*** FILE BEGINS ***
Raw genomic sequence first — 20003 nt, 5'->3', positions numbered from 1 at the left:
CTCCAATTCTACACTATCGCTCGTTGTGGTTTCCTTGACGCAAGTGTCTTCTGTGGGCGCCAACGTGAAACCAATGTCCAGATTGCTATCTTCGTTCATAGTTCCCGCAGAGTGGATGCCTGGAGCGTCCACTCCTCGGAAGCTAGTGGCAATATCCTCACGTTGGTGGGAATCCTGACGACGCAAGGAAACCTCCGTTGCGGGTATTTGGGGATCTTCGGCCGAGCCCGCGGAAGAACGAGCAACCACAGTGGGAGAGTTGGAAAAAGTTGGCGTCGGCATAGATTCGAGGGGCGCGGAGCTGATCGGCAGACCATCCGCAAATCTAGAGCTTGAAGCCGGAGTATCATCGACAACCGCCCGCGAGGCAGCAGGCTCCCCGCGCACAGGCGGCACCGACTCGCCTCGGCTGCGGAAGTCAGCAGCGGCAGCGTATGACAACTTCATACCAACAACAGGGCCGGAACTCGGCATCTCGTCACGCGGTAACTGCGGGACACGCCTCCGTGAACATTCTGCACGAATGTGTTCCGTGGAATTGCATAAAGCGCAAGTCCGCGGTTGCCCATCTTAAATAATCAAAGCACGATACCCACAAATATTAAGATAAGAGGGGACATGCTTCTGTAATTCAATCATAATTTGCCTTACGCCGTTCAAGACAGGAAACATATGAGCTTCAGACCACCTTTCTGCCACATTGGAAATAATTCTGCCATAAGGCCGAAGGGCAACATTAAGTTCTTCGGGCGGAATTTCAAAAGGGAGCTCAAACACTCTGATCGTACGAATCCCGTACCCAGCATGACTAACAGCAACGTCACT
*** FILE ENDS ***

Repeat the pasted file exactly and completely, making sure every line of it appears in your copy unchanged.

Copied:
Raw genomic sequence first — 20003 nt, 5'->3', positions numbered from 1 at the left:
CTCCAATTCTACACTATCGCTCGTTGTGGTTTCCTTGACGCAAGTGTCTTCTGTGGGCGCCAACGTGAAACCAATGTCCAGATTGCTATCTTCGTTCATAGTTCCCGCAGAGTGGATGCCTGGAGCGTCCACTCCTCGGAAGCTAGTGGCAATATCCTCACGTTGGTGGGAATCCTGACGACGCAAGGAAACCTCCGTTGCGGGTATTTGGGGATCTTCGGCCGAGCCCGCGGAAGAACGAGCAACCACAGTGGGAGAGTTGGAAAAAGTTGGCGTCGGCATAGATTCGAGGGGCGCGGAGCTGATCGGCAGACCATCCGCAAATCTAGAGCTTGAAGCCGGAGTATCATCGACAACCGCCCGCGAGGCAGCAGGCTCCCCGCGCACAGGCGGCACCGACTCGCCTCGGCTGCGGAAGTCAGCAGCGGCAGCGTATGACAACTTCATACCAACAACAGGGCCGGAACTCGGCATCTCGTCACGCGGTAACTGCGGGACACGCCTCCGTGAACATTCTGCACGAATGTGTTCCGTGGAATTGCATAAAGCGCAAGTCCGCGGTTGCCCATCTTAAATAATCAAAGCACGATACCCACAAATATTAAGATAAGAGGGGACATGCTTCTGTAATTCAATCATAATTTGCCTTACGCCGTTCAAGACAGGAAACATATGAGCTTCAGACCACCTTTCTGCCACATTGGAAATAATTCTGCCATAAGGCCGAAGGGCAACATTAAGTTCTTCGGGCGGAATTTCAAAAGGGAGCTCAAACACTCTGATCGTACGAATCCCGTACCCAGCATGACTAACAGCAACGTCACT